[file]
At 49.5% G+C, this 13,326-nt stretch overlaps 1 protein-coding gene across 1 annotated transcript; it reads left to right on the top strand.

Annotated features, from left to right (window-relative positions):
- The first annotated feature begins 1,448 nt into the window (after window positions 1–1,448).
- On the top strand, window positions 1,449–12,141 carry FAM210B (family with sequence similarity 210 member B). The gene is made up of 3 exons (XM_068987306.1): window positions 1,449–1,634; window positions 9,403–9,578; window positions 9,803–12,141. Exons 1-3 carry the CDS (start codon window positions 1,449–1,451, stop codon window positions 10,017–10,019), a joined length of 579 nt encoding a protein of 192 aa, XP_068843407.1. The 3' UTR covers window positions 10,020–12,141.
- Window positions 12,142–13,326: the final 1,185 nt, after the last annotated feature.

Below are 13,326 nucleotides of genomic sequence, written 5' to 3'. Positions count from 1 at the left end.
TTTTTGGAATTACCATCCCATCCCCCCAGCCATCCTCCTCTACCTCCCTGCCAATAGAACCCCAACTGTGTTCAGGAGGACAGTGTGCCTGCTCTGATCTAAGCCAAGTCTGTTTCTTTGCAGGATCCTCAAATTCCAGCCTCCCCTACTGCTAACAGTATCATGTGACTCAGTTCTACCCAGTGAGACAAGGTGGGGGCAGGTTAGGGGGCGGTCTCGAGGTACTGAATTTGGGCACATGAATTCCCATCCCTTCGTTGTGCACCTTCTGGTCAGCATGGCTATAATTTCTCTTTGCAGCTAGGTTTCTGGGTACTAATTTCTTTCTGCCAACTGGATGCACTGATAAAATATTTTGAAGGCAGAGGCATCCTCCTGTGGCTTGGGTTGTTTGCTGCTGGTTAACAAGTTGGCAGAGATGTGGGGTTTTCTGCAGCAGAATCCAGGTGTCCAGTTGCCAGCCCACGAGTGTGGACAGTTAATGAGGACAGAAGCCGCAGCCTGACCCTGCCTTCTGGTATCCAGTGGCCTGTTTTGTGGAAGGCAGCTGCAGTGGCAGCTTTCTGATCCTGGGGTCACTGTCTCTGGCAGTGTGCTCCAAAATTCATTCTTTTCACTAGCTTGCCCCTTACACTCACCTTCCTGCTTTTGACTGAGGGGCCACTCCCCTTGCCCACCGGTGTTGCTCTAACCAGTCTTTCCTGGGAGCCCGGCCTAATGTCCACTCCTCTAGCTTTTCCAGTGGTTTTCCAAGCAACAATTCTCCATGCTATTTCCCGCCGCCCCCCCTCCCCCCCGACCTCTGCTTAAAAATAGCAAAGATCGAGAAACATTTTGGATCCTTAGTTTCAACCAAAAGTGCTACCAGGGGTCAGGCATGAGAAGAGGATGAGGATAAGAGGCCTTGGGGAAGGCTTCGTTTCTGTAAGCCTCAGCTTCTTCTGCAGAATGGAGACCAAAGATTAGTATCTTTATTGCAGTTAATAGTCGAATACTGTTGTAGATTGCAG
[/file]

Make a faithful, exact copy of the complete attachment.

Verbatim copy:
At 49.5% G+C, this 13,326-nt stretch overlaps 1 protein-coding gene across 1 annotated transcript; it reads left to right on the top strand.

Annotated features, from left to right (window-relative positions):
- The first annotated feature begins 1,448 nt into the window (after window positions 1–1,448).
- On the top strand, window positions 1,449–12,141 carry FAM210B (family with sequence similarity 210 member B). The gene is made up of 3 exons (XM_068987306.1): window positions 1,449–1,634; window positions 9,403–9,578; window positions 9,803–12,141. Exons 1-3 carry the CDS (start codon window positions 1,449–1,451, stop codon window positions 10,017–10,019), a joined length of 579 nt encoding a protein of 192 aa, XP_068843407.1. The 3' UTR covers window positions 10,020–12,141.
- Window positions 12,142–13,326: the final 1,185 nt, after the last annotated feature.

Below are 13,326 nucleotides of genomic sequence, written 5' to 3'. Positions count from 1 at the left end.
TTTTTGGAATTACCATCCCATCCCCCCAGCCATCCTCCTCTACCTCCCTGCCAATAGAACCCCAACTGTGTTCAGGAGGACAGTGTGCCTGCTCTGATCTAAGCCAAGTCTGTTTCTTTGCAGGATCCTCAAATTCCAGCCTCCCCTACTGCTAACAGTATCATGTGACTCAGTTCTACCCAGTGAGACAAGGTGGGGGCAGGTTAGGGGGCGGTCTCGAGGTACTGAATTTGGGCACATGAATTCCCATCCCTTCGTTGTGCACCTTCTGGTCAGCATGGCTATAATTTCTCTTTGCAGCTAGGTTTCTGGGTACTAATTTCTTTCTGCCAACTGGATGCACTGATAAAATATTTTGAAGGCAGAGGCATCCTCCTGTGGCTTGGGTTGTTTGCTGCTGGTTAACAAGTTGGCAGAGATGTGGGGTTTTCTGCAGCAGAATCCAGGTGTCCAGTTGCCAGCCCACGAGTGTGGACAGTTAATGAGGACAGAAGCCGCAGCCTGACCCTGCCTTCTGGTATCCAGTGGCCTGTTTTGTGGAAGGCAGCTGCAGTGGCAGCTTTCTGATCCTGGGGTCACTGTCTCTGGCAGTGTGCTCCAAAATTCATTCTTTTCACTAGCTTGCCCCTTACACTCACCTTCCTGCTTTTGACTGAGGGGCCACTCCCCTTGCCCACCGGTGTTGCTCTAACCAGTCTTTCCTGGGAGCCCGGCCTAATGTCCACTCCTCTAGCTTTTCCAGTGGTTTTCCAAGCAACAATTCTCCATGCTATTTCCCGCCGCCCCCCCTCCCCCCCGACCTCTGCTTAAAAATAGCAAAGATCGAGAAACATTTTGGATCCTTAGTTTCAACCAAAAGTGCTACCAGGGGTCAGGCATGAGAAGAGGATGAGGATAAGAGGCCTTGGGGAAGGCTTCGTTTCTGTAAGCCTCAGCTTCTTCTGCAGAATGGAGACCAAAGATTAGTATCTTTATTGCAGTTAATAGTCGAATACTGTTGTAGATTGCAG